Friday, July 18, 2008

Roe Can Muscle WSJ


I'm impressed, Jeff Roe can get articles placed in the Wall Street Journal for his paying clients.

Let's be honest, the WSJ is very conservative. When Roe got the WSJ to bad-mouth the Missouri Non-Partisan Court Plan, I knew he had influence. Roe's newest client, Sarah Steelman, got a great write up in the WSJ, too.

So bitter are House Minority Whip Roy Blunt and Sen. Kit Bond at Ms. Steelman's attack on their cherished spending beliefs that last month they rallied the entire Missouri congressional delegation to put out a public statement openly criticizing her campaign against six-term U.S. Rep. Kenny Hulshof. Joining them in their support of Mr. Hulshof has been the vast majority of the state Republican machine. Ms. Steelman is clearly doing something right.

Her sin is in fact to belong to that new mold of Republican – Louisiana Gov. Bobby Jindal, Alaska Gov. Sarah Palin, Sens. Tom Coburn and Jim DeMint – who know it's no longer enough to simply hawk lower taxes. In 10 years as a state legislator and treasurer, her target has been the slothful political favor factory that's led Republicans away from small-government principles and outraged conservative voters.

And, oh, the howls of misery. Ms. Steelman's Republican colleagues were livid with her attempt to strip them of comfy pensions, annoyed with her "sunshine law" requiring them to be more open in their dealings, furious at her attacks on their ethanol boondoggles, appalled that she criticized GOP state Speaker Rod Jetton for moonlighting as a paid political consultant. The final straw was her temerity to make her primary race about her opponent's Washington earmarking record.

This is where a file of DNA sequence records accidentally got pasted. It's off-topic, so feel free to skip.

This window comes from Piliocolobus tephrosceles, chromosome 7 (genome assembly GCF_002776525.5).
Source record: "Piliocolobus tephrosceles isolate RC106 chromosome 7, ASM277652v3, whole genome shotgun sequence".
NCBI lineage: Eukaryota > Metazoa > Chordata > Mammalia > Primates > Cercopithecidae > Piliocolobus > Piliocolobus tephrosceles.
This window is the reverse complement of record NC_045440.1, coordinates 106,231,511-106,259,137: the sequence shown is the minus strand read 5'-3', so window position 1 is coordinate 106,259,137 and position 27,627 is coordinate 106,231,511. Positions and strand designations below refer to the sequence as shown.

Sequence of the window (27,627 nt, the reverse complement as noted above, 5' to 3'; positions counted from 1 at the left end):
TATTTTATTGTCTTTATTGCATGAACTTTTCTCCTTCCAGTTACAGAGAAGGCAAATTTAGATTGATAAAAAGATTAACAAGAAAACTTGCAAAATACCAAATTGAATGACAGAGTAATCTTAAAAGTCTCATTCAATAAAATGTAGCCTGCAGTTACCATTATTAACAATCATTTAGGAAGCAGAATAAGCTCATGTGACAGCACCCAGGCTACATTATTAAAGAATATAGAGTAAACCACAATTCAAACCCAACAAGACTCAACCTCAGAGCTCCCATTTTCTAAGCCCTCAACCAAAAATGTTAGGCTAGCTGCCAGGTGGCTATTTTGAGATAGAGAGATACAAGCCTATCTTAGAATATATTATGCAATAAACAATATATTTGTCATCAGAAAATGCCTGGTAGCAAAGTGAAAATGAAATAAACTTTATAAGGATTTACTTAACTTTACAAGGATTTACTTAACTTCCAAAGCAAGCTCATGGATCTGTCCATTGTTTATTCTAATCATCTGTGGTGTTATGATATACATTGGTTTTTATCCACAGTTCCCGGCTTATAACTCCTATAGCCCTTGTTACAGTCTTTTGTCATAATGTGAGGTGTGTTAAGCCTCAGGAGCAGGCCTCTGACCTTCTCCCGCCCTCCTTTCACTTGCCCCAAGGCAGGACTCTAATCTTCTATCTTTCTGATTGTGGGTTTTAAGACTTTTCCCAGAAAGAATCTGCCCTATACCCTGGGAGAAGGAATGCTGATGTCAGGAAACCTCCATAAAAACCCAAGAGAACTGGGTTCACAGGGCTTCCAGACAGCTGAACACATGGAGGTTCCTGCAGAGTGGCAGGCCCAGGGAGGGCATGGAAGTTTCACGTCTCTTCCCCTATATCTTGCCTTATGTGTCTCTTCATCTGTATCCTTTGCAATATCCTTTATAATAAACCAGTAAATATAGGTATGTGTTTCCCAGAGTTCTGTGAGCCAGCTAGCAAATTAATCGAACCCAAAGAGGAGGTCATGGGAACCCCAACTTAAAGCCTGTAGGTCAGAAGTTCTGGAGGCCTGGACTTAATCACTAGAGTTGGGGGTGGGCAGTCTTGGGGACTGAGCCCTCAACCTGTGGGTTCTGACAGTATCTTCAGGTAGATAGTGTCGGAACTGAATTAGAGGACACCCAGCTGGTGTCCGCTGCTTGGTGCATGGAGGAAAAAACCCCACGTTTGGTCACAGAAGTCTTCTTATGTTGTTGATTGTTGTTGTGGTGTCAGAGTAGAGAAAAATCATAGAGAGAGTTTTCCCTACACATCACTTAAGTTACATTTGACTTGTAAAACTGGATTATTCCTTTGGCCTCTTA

For Mr. Blunt, this is also just a wee bit personal. His son, Matt, is the outgoing governor, and has been on the receiving end of a few Treasurer Steelman blasts. Last year she stopped payment on a $70,000 secret check his administration cut to settle a sexual harassment suit against an official. Her demand for transparency blew the case into the open, infuriating GOP colleagues.


In the Republican primary, any voter would love this kind of piece. Hate him or just hate him, Jeff Roe can get some great press for his clients.